Now we go into the third part of prosecutor Kirillovich's closing statement.
Kirillovich rejects the idea that Smerdyakov murdered Fyodor, because there is no factual evidence. He paints Smerdyakov as essentially a coward, fearful of Dmitri's strength and Ivan's newfangled ideas, unable to muster enough guts to do something as extreme as murder. In his retelling of the events of that night, Kirillovich argues that there was no point at which Smerdyakov could have murdered Fyodor.
Then Kirillovich turns to Smerdyakov's suicide note and argues that the absence of any confession to Fyodor's murder is further proof that Smerdyakov didn't do it. He asserts that if Smerdyakov had really confessed to Ivan the night before, as Ivan claimed, Ivan would have gone straight to the police instead of waiting for the trial. Kirillovich said he had information that Ivan had cashed two 5 percent bank notes for 5,000 roubles each a week ago.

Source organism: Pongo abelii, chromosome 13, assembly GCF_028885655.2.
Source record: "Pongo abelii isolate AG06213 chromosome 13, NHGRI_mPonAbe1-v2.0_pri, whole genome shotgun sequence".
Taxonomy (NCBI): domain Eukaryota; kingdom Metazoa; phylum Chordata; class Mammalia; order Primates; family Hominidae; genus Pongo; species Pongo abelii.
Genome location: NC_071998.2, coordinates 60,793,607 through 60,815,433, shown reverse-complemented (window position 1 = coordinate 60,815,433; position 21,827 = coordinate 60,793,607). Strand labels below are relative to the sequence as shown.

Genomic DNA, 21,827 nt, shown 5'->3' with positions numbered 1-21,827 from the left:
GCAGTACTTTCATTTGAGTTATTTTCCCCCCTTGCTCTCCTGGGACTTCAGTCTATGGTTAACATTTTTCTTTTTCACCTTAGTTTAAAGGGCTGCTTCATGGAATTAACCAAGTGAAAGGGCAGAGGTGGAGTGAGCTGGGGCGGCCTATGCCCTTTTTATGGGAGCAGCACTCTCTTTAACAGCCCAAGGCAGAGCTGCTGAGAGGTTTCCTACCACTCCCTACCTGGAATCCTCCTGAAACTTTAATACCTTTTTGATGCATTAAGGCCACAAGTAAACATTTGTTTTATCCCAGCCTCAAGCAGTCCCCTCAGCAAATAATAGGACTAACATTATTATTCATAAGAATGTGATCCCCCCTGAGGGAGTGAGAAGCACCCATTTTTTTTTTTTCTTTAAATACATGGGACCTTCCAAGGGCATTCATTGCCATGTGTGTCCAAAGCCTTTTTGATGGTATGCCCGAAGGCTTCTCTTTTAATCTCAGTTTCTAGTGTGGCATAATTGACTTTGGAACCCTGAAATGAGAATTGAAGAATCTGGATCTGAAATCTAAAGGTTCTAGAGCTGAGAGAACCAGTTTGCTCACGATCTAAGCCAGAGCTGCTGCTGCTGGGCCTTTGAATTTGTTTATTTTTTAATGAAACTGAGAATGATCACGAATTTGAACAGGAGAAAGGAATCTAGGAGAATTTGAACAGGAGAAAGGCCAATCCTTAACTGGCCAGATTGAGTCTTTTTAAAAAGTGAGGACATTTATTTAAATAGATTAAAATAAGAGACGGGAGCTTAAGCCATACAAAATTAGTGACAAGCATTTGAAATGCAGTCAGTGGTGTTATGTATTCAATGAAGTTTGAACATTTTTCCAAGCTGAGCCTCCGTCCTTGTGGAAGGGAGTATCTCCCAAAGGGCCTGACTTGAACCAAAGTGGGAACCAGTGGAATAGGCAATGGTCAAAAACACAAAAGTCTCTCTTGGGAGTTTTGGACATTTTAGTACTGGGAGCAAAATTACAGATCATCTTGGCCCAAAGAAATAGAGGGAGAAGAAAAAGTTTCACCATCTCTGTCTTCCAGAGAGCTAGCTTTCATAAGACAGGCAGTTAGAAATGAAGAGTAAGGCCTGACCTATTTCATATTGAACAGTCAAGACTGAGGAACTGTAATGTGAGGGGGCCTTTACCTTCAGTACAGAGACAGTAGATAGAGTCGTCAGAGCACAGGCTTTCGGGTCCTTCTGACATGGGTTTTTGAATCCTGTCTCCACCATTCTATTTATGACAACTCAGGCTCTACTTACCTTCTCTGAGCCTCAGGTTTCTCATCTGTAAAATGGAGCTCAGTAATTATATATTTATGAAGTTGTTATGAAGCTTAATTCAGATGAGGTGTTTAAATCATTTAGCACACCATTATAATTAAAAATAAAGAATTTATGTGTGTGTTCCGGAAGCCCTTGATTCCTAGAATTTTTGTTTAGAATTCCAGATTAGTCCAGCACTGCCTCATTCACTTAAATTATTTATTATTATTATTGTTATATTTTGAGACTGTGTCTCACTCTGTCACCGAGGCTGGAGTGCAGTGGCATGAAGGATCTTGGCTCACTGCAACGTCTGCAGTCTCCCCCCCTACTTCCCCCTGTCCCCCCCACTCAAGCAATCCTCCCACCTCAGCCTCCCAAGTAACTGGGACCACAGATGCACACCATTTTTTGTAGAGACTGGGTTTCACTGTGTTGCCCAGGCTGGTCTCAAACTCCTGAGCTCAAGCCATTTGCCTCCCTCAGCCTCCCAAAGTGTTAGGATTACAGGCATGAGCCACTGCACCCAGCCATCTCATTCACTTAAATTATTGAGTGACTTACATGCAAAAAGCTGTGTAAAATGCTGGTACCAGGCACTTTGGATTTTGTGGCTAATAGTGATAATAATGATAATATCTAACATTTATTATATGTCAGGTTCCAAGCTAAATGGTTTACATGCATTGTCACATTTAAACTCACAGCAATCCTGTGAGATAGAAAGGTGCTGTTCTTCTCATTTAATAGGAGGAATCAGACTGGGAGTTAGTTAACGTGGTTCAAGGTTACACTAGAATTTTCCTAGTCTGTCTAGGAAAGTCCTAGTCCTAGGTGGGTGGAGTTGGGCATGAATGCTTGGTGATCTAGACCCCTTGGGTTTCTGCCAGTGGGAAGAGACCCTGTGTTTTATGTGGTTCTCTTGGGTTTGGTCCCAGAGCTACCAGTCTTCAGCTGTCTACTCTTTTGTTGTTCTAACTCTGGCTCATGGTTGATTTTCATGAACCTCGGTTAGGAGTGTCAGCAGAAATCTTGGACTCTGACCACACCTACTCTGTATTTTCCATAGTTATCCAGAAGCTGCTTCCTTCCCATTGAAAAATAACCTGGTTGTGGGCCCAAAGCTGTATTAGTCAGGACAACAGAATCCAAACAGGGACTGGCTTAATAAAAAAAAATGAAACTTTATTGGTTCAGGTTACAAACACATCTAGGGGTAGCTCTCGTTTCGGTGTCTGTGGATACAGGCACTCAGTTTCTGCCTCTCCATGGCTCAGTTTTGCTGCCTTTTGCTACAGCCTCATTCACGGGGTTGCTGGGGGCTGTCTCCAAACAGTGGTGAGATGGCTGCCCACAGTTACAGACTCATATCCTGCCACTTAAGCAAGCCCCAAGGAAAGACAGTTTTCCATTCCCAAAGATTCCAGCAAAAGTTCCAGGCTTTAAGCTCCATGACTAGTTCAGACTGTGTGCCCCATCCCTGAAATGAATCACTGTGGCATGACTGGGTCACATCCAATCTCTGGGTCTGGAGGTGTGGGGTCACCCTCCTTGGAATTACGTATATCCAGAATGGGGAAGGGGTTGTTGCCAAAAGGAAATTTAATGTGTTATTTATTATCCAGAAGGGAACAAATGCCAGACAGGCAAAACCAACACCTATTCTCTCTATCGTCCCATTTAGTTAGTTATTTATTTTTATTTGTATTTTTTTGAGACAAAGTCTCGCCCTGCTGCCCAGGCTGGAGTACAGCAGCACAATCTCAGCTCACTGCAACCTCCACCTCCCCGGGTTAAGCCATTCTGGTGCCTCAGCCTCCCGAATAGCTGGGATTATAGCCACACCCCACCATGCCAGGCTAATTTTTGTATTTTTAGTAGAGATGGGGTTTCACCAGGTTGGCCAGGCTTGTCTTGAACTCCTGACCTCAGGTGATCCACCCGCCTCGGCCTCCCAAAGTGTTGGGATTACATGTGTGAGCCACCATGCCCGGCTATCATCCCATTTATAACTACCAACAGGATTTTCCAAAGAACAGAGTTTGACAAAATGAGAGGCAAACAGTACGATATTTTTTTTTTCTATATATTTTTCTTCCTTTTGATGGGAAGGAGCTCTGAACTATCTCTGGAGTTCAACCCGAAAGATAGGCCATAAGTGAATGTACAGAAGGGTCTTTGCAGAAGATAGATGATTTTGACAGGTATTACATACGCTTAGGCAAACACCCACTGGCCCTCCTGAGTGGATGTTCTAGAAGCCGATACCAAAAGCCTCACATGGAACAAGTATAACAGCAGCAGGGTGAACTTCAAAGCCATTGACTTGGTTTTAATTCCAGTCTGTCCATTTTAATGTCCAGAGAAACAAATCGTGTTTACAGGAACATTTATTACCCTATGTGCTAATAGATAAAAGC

Kirillovich points to Katerina's letter as further evidence for his version of events. Just as the letter had stated, Dmitri had murdered and robbed his father, leaving the envelope containing the roubles on the floor. This is just how someone who murdered in a fit of passion would act, not caring about leaving key evidence behind.
He also dismisses the idea that Dmitri could have checked on Grigory after he attacked him, because such an act of compassion isn't consistent with Dmitri's character.